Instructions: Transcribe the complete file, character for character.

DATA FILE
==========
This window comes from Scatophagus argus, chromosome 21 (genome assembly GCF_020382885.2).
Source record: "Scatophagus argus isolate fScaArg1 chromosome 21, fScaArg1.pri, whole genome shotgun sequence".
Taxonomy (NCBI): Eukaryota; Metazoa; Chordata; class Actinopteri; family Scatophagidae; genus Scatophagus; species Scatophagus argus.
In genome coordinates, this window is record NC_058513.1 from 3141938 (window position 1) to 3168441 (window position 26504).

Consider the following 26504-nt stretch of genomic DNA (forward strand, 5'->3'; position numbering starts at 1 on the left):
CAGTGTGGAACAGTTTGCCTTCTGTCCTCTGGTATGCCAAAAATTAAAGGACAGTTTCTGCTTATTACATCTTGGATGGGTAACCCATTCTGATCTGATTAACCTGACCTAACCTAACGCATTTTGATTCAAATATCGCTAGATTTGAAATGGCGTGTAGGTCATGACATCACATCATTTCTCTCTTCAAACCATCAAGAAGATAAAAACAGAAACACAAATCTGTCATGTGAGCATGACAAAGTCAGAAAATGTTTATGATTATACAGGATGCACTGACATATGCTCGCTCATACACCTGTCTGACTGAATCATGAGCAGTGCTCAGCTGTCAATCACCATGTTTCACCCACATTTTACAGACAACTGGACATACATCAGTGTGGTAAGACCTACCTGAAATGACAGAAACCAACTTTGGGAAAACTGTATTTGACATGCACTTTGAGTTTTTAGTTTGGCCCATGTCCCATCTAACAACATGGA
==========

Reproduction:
This window comes from Scatophagus argus, chromosome 21 (genome assembly GCF_020382885.2).
Source record: "Scatophagus argus isolate fScaArg1 chromosome 21, fScaArg1.pri, whole genome shotgun sequence".
Taxonomy (NCBI): Eukaryota; Metazoa; Chordata; class Actinopteri; family Scatophagidae; genus Scatophagus; species Scatophagus argus.
In genome coordinates, this window is record NC_058513.1 from 3141938 (window position 1) to 3168441 (window position 26504).

Consider the following 26504-nt stretch of genomic DNA (forward strand, 5'->3'; position numbering starts at 1 on the left):
CAGTGTGGAACAGTTTGCCTTCTGTCCTCTGGTATGCCAAAAATTAAAGGACAGTTTCTGCTTATTACATCTTGGATGGGTAACCCATTCTGATCTGATTAACCTGACCTAACCTAACGCATTTTGATTCAAATATCGCTAGATTTGAAATGGCGTGTAGGTCATGACATCACATCATTTCTCTCTTCAAACCATCAAGAAGATAAAAACAGAAACACAAATCTGTCATGTGAGCATGACAAAGTCAGAAAATGTTTATGATTATACAGGATGCACTGACATATGCTCGCTCATACACCTGTCTGACTGAATCATGAGCAGTGCTCAGCTGTCAATCACCATGTTTCACCCACATTTTACAGACAACTGGACATACATCAGTGTGGTAAGACCTACCTGAAATGACAGAAACCAACTTTGGGAAAACTGTATTTGACATGCACTTTGAGTTTTTAGTTTGGCCCATGTCCCATCTAACAACATGGA